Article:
Let Go


How a reluctance to forgive and forget can play out over decades.

Surely one of life’s biggest lessons is the smallest and most overlooked of things: Letting go.

I find as I get older that learning to let go – of the past, of objects and, most of all, of people, is a lesson well learned. Holding on to these things can damage us, stop us in our tracks. And standing still is a form of death.

Refusing to release the past, to experiences, good or bad, can be a poor life choice. Forever reliving good things that happened, highlights, awards, moments where we excelled or were celebrated for something means we have stood still, we are no longer reinventing, creating, moving forward.

Dwelling on the negative things that happened to us will also only ever reduce us. Make us resort to poor decisions. Seek revenge, prevent us from seeking the positive, or seeing opportunities when they appear, because they inevitably do. It’s about seeing them and realising their potential, learning not to view them through the filter of bad past experiences.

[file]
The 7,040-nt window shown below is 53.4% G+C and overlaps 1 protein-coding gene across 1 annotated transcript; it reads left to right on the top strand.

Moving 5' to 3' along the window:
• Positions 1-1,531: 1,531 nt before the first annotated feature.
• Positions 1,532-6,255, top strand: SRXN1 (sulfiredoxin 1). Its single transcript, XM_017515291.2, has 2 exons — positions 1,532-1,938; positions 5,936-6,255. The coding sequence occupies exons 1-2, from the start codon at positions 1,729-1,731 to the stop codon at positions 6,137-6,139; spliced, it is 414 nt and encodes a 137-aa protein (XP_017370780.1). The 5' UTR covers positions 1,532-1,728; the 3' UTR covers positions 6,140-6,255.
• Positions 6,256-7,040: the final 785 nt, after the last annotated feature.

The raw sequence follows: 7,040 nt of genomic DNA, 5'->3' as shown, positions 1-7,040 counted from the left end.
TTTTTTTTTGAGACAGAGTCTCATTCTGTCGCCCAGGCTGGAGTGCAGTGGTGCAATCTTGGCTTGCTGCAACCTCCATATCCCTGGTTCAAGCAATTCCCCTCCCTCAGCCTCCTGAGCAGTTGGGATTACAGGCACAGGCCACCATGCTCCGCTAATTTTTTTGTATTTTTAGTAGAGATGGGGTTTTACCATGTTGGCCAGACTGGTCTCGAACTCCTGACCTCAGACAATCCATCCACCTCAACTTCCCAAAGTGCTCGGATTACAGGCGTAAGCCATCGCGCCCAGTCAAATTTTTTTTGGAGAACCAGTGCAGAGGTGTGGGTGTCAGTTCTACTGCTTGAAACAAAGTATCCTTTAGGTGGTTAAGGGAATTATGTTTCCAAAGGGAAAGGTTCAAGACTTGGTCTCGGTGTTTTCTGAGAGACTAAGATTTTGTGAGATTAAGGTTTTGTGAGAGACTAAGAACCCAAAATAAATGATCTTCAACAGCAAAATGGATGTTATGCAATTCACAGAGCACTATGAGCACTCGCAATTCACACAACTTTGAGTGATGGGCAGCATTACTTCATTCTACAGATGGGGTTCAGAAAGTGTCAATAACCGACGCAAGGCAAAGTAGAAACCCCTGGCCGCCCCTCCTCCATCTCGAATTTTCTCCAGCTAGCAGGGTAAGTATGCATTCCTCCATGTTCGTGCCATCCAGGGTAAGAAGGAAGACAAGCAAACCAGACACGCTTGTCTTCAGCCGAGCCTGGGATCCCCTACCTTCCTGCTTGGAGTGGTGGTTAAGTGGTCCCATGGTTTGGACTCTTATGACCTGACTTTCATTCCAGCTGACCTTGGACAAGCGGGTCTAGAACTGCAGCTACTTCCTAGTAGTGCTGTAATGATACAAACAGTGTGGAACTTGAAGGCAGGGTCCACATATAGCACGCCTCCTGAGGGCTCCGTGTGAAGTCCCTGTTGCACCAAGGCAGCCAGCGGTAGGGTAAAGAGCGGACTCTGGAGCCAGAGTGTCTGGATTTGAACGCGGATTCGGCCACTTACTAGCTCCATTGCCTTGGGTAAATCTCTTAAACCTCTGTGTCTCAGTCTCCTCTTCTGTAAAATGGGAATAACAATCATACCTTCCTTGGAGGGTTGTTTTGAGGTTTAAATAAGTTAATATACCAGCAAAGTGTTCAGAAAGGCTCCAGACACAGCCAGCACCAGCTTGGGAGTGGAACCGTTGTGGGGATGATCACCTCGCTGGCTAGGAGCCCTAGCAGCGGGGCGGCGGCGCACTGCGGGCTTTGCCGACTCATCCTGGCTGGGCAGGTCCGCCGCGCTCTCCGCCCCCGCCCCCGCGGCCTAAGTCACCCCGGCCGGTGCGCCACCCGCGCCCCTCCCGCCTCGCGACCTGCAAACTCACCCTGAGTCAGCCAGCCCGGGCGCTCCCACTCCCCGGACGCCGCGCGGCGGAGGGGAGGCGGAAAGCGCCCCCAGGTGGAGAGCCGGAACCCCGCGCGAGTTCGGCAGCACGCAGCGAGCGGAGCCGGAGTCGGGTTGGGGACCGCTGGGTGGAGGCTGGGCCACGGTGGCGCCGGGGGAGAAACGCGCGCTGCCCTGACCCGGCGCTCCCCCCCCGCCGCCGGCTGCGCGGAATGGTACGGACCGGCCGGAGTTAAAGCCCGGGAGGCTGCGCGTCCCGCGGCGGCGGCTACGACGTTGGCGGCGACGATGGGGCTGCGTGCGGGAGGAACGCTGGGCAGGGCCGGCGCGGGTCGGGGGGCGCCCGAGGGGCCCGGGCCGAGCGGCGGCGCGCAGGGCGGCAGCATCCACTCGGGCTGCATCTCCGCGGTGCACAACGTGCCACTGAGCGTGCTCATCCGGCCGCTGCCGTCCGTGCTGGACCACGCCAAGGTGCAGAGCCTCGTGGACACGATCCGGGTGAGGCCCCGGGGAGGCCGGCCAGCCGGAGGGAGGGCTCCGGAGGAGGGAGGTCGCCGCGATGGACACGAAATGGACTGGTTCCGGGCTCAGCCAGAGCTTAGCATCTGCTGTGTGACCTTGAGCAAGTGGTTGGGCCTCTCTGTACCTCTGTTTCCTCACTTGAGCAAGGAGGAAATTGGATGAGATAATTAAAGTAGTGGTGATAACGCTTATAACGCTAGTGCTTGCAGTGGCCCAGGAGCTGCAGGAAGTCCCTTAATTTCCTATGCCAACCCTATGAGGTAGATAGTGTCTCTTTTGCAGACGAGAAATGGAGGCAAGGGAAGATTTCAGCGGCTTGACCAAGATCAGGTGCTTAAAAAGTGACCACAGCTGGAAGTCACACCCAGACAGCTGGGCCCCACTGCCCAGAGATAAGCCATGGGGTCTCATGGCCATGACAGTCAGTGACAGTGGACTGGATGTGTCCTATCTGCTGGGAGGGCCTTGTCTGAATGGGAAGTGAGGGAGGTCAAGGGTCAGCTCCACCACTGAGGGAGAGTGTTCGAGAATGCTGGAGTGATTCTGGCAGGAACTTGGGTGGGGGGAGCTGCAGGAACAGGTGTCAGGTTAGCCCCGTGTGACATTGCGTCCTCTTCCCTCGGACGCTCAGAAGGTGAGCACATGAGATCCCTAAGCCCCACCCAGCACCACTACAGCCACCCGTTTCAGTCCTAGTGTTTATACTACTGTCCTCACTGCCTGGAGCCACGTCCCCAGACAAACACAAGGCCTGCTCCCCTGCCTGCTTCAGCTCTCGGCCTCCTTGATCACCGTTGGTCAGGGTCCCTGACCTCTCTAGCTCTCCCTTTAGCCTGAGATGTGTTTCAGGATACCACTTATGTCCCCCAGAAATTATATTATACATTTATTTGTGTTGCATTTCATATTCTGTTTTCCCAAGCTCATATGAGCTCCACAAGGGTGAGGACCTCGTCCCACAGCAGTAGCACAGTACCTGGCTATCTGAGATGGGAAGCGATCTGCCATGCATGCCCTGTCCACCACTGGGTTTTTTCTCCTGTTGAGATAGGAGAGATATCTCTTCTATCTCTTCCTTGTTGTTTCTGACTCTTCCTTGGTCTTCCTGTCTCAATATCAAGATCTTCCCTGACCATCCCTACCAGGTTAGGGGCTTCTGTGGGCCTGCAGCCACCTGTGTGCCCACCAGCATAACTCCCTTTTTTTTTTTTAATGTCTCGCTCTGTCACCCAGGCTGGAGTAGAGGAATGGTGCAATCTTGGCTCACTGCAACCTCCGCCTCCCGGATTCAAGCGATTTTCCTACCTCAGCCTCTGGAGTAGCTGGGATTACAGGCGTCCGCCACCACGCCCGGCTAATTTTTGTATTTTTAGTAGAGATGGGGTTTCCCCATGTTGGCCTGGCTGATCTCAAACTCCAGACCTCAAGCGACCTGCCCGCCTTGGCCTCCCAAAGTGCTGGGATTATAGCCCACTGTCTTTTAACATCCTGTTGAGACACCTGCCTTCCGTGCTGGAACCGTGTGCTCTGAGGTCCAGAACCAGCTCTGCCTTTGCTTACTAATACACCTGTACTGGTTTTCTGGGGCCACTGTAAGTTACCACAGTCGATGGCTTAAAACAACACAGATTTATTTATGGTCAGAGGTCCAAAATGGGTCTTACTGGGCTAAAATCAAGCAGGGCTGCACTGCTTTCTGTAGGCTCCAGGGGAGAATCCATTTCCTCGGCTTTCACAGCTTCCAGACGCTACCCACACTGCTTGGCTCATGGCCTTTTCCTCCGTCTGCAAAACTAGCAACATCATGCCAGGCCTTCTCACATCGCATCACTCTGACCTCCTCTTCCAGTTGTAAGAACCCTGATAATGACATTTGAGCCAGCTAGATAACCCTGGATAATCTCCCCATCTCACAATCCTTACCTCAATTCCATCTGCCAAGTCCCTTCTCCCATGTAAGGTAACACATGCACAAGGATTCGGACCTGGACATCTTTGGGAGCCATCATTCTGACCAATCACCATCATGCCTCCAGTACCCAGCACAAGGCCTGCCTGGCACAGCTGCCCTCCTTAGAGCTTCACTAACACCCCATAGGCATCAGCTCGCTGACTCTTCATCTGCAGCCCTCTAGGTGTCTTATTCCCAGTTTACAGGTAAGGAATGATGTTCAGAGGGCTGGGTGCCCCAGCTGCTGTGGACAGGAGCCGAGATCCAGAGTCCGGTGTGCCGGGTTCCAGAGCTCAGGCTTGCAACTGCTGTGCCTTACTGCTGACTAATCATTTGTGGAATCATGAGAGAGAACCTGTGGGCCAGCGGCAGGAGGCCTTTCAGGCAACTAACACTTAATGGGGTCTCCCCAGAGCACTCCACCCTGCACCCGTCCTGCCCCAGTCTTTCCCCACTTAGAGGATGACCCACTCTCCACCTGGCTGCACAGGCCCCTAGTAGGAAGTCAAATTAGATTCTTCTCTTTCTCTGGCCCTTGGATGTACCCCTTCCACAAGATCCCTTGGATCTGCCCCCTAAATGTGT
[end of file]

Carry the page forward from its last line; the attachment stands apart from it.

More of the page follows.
And life is about choices; the choices we take. So sometimes things happen which negate our endeavour, but we cannot allow this to colour our attitude and pull us back from risking in the future, making a leap of faith (faith in ourselves). We can only grow by risking.

How many feuds, wars are down to altercations, differences, infractions lost in the mists of time? How willing are we to forgive? To move forward and at the same time, look to ourselves? It seems worse when all we do is inherit prejudices and grudges without questioning them – from our parents, our tribe, our peers.

But it is also the hardest thing to do this. To engage our own brain, form our own opinions. To reject the kneejerk reaction and look deeper to the ‘why’… the ‘why did I react like that?’ Am I really angry at them, or is it something else, some other motive?

Is my sense of injustice real, or is it baseless, perhaps simply pride?

#Lazarus10 is out very soon…

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